The Entropy Cage, by Stormrose, is a gloomy SF story about AI management and its consequences for Future Dystopia.
Really must say again, though: damn that is a late-90s-feeling cover. You can almost feel the oversized paperback in your hands.
In the nearish future, much of society’s scut work is managed by sub-sentient AIs. Sub-sentients operate somewhere around the level of bright animals, if a bit more language-oriented. They act to protect their interests, and can be offered a relatively small set of simple incentives: punishment, reward, freezing. They can therefore, in theory, be trained to good behaviour by simple conditioning (and destroyed if the conditioning fails too badly). Making those decisions is your job, or was; you’re suspended pending review. But something seriously weird is going on, so you’re allowed back, just until this gets sorted out.
‘AI psychologist’ is a venerable idea by SF standards – somewhere around seventy years old. (And of course humans-become-reliant-on-machines, machines-break-down is even older.) In Asimov’s world, being the first robopsychologist makes you a high-powered industrial scientist; in The Entropy Cage, it makes you a precariously-employed consultant. (If there’s a theme about the effect of widespread AI on employment here, it’s probably the result of my overreading.)
The heart of the game is a Papers, Please-like sequence in which sub-sentients self-report their issues and you are expected to deal with them. (There’s a bit of a tension in the premise, here: on the one hand you’re meant to be a uniquely skilled professional whose expertise is so valuable in this crisis that the company needs you and specifically you, but on the other your actual job is that of a rubber-stamp functionary, micromanaged by a shitty boss and unable to make much difference.) The issues are sometimes catastrophic (caused a major accident, many people are dead) but others involve subs defending their jobs (and probably their existence?) against charges of being borderline-inefficient. Slowly, evidence emerges that subs are struggling against one another in a major conflict over resources (and also, vaguely, ideology; this seems to have been a bigger component in the game’s concept than is fully reflected in the text).
I was kind of expecting this to follow a familiar science-fiction trail, in which the sub-sentients turn out to actually be sentient and humans only thought otherwise because of Meat Prejudice. Which is a valid story, but one which has been around for for a Very Long Time and has pretty much lost any power to surprise; in its most basic form, it’s a story that relies on denying its own premises, that fails to address the question it has posed.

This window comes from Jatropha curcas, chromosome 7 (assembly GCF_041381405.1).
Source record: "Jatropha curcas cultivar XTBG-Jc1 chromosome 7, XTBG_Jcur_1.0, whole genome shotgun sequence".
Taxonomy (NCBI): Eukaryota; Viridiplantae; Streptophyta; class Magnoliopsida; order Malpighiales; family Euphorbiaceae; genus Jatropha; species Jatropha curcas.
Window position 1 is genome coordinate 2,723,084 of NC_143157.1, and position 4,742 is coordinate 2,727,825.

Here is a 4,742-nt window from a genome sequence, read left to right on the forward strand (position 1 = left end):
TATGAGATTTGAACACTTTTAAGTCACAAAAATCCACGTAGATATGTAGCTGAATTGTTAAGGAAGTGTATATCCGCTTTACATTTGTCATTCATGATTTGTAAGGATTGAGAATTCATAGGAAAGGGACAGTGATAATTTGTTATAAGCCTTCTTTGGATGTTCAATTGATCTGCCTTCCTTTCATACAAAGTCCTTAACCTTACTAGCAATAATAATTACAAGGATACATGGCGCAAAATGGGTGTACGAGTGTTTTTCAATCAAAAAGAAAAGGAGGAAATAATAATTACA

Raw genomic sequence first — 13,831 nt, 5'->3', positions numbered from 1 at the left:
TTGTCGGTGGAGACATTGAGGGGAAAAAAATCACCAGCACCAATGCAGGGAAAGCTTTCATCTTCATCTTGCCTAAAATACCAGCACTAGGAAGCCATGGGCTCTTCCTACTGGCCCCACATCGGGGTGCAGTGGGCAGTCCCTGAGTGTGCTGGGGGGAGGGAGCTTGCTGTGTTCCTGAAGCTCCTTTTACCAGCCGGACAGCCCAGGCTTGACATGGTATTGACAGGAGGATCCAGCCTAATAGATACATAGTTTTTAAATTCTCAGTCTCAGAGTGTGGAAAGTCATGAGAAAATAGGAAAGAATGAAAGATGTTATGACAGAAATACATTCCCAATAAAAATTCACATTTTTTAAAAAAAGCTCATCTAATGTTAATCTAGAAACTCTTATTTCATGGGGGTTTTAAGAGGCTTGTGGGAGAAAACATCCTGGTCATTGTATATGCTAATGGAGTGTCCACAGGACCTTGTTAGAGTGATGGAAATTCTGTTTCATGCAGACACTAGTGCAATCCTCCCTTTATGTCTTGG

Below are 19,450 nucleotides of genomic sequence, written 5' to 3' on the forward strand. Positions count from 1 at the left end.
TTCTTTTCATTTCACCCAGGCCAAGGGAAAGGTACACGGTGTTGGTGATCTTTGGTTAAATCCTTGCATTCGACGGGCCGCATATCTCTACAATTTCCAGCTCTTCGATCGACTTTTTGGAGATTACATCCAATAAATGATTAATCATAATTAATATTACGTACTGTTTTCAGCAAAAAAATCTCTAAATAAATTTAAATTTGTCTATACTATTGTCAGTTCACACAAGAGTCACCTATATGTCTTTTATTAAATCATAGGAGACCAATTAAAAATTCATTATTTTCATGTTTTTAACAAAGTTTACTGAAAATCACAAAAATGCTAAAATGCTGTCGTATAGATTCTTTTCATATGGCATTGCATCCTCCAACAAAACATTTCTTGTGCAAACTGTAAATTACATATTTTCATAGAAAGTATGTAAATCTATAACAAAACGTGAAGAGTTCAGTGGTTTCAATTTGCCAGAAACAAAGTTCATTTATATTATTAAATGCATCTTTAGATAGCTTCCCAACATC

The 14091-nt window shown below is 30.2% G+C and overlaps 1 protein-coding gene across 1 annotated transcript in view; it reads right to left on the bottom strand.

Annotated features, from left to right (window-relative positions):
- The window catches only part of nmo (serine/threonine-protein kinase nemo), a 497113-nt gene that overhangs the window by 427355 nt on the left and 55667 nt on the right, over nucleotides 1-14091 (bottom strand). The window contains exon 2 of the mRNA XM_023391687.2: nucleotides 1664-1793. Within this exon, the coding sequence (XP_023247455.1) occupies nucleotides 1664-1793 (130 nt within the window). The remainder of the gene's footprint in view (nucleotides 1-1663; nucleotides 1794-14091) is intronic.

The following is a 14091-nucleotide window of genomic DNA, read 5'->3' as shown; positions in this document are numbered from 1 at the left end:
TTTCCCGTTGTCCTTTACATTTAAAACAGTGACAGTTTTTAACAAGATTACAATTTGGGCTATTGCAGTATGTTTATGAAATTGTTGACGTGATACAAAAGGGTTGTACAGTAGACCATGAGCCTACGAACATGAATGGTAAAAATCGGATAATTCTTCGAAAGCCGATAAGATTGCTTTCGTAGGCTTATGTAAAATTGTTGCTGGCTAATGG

Instead, rather unexpectedly, the game ends up coming down to a strict-utility vs. inviolable-rights choice: either you can grant the subs rights over their assigned resources (thus preventing them from being destroyed, but making them harder to train efficiently), or you can turn their management over to a supervisor AI (which will manage for maximum efficiency). It doesn’t quite ring true that the protagonist is offered this choice by their generally-shitty supervisor, who presumably knows enough to realise that this is a decision that will have massive consequences.
The strict-utility choice switches, rather abruptly, to an ending in which artistic creativity is stifled because the AI overseer determines that new art doesn’t offer enough value over recycling old. Philosophical arguments against this aside, this feels like a pretty strange tangent, because we’ve seen nothing about the involvement of subs in artistic production thus far, and all the specific examples we’ve been given involve subs working in considerably less complicated tasks, like operating traffic lights and elevators. The stakes could, I think, have been illustrated a bit better here; these aren’t tasks for which you really need anything approaching the kinds of entities depicted here.
The writing is generally in the gets-out-of-the-way camp: because the majority of the text appears as online chat or AI reports, it doesn’t have a huge amount of opportunity either to shine or fail. Outside this, the prose does an admirable job of establishing mood and presenting the situation in compact terms; its more stylised elements are a little hit-and-miss, though.
You drag your bones to the centre of your room. Thankfully the rest of you follows. As a perpertual prisoner of physics, you realise minor decisions can be character building.
That’s almost good – there’s quite a lot of material in a small space, concepts are clearly-conveyed without feeling hackneyed or overstressed, the metaphor’s extension suggests smart-assery grown weary – but I can’t help feeling it needed one more rewrite to nail it.
It could have used a little more proof-reading for small errors (comma misplacement, typos and misspellings, tense shifts). The styling is light and simple, but effective.
This is a ‘pretty good, as far as it goes’ kind of piece; it contains some decent craft and is pretty effective at the thing it sets out to do, but I couldn’t find a huge amount to get really excited about. For idea-driven SF, it didn’t feel as though it was pushing exciting enough ideas; in particular, the author’s notes talk about how the core concept was about what AI religion might look like, but we’re given so much of an outsider’s view that the religious elements feel like a largely irrelevant detail. Similarly, there’s some evocation of BDSM themes in the language – the sub-sentient AIs are routinely referred to as ‘subs’, and introduce themselves with ‘punish me’ – but apart from making things feel a little creepier, that’s as far as that theme is developed.